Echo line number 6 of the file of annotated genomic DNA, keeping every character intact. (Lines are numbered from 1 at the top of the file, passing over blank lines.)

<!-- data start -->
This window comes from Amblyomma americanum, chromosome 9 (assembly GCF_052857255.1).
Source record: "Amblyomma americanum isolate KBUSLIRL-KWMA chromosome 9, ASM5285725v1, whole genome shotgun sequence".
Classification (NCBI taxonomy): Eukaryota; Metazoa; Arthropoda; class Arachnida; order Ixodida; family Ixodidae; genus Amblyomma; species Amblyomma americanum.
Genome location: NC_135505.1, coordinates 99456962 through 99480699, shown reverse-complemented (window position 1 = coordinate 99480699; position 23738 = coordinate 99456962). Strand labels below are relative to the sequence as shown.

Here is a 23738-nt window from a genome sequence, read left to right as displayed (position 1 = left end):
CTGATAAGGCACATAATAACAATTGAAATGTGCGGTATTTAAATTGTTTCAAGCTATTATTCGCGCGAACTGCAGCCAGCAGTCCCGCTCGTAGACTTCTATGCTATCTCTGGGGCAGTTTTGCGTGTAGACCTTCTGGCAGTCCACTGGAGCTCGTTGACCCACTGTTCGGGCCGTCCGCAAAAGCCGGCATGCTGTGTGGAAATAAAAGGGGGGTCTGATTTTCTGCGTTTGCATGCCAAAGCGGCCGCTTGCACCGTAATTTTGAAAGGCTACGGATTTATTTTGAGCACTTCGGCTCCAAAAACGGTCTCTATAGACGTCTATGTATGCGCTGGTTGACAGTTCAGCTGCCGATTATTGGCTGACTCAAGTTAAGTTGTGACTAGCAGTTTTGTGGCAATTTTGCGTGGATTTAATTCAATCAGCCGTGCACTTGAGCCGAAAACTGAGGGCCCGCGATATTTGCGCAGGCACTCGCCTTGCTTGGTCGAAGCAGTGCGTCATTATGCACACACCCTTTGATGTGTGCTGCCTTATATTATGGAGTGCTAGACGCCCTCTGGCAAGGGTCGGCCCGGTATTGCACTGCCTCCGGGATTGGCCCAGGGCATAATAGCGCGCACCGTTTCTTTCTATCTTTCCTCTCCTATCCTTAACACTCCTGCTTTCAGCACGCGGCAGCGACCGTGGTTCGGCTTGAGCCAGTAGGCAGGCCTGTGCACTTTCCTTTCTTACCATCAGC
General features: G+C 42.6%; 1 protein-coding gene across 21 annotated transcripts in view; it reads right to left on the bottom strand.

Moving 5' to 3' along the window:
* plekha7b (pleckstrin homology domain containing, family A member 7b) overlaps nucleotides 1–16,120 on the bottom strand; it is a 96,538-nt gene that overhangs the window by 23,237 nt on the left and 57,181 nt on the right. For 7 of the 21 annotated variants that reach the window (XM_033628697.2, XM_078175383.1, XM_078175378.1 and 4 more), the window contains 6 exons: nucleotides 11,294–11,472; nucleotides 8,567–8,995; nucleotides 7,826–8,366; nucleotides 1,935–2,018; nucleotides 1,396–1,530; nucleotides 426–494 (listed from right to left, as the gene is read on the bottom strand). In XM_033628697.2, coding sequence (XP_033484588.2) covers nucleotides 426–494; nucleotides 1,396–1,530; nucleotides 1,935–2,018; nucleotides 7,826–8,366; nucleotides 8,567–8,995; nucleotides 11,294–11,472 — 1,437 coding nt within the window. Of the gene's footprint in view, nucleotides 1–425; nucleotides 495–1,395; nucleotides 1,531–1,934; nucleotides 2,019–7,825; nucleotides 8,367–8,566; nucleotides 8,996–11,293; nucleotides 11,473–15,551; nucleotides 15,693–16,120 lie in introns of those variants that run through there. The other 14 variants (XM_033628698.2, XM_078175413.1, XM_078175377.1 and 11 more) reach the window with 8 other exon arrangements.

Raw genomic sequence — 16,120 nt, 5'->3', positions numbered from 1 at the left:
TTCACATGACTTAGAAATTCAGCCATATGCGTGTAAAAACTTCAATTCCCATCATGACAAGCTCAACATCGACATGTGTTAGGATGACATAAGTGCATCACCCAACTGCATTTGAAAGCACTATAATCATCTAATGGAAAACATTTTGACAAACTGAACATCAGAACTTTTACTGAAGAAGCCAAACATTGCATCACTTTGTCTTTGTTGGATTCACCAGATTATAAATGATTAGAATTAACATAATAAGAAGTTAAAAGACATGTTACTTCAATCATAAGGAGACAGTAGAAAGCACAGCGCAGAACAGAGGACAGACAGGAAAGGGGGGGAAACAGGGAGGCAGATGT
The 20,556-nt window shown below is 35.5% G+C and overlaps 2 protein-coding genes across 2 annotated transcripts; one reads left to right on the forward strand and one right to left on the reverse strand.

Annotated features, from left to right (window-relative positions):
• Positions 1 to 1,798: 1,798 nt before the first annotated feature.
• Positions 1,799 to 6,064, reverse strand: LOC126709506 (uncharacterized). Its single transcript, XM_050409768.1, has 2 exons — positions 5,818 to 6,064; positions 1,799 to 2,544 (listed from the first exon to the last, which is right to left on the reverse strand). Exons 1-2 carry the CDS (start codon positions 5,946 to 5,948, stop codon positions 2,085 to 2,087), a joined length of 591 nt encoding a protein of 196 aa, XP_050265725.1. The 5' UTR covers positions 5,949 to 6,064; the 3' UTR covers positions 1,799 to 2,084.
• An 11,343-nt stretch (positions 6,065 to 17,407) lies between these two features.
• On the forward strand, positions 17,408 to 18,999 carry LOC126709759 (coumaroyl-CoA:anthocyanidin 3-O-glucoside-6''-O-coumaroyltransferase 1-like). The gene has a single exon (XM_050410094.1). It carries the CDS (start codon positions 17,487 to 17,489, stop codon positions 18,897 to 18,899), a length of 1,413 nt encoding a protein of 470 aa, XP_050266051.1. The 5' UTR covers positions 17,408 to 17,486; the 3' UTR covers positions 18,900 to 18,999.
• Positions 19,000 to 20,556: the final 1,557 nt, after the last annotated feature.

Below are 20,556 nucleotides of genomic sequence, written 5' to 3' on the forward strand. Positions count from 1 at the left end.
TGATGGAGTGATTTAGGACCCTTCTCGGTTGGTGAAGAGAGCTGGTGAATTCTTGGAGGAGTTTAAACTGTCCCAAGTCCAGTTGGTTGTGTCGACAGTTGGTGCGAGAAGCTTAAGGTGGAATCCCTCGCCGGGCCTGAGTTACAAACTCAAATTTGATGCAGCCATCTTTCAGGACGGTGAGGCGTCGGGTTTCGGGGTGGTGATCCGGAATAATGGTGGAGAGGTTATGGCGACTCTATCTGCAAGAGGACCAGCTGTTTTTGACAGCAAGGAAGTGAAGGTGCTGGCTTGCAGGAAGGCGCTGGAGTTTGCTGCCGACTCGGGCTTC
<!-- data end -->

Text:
CTGATAAGGCACATAATAACAATTGAAATGTGCGGTATTTAAATTGTTTCAAGCTATTATTCGCGCGAACTGCAGCCAGCAGTCCCGCTCGTAGACTTCTATGCTATCTCTGGGGCAGTTTTGCGTGTAGACCTTCTGGCAGTCCACTGGAGCTCGTTGACCCACTGTTCGGGCCGTCCGCAAAAGCCGGCATGCTGTGTGGAAATAAAAGGGGGGTCTGATTTTCTGCGTTTGCATGCCAAAGCGGCCGCTTGCACCGTAATTTTGAAAGGCTACGGATTTATTTTGAGCACTTCGGCTCCAAAAACGGTCTCTATAGACGTCTATGTATGCGCTGGTTGACAGTTCAGCTGCCGATTATTGGCTGACTCAAGTTAAGTTGTGACTAGCAGTTTTGTGGCAATTTTGCGTGGATTTAATTCAATCAGCCGTGCACTTGAGCCGAAAACTGAGGGCCCGCGATATTTGCGCAGGCACTCGCCTTGCTTGGTCGAAGCAGTGCGTCATTATGCACACACCCTTTGATGTGTGCTGCCTTATATTATGGAGTGCTAGACGCCCTCTGGCAAGGGTCGGCCCGGTATTGCACTGCCTCCGGGATTGGCCCAGGGCATAATAGCGCGCACCGTTTCTTTCTATCTTTCCTCTCCTATCCTTAACACTCCTGCTTTCAGCACGCGGCAGCGACCGTGGTTCGGCTTGAGCCAGTAGGCAGGCCTGTGCACTTTCCTTTCTTACCATCAGC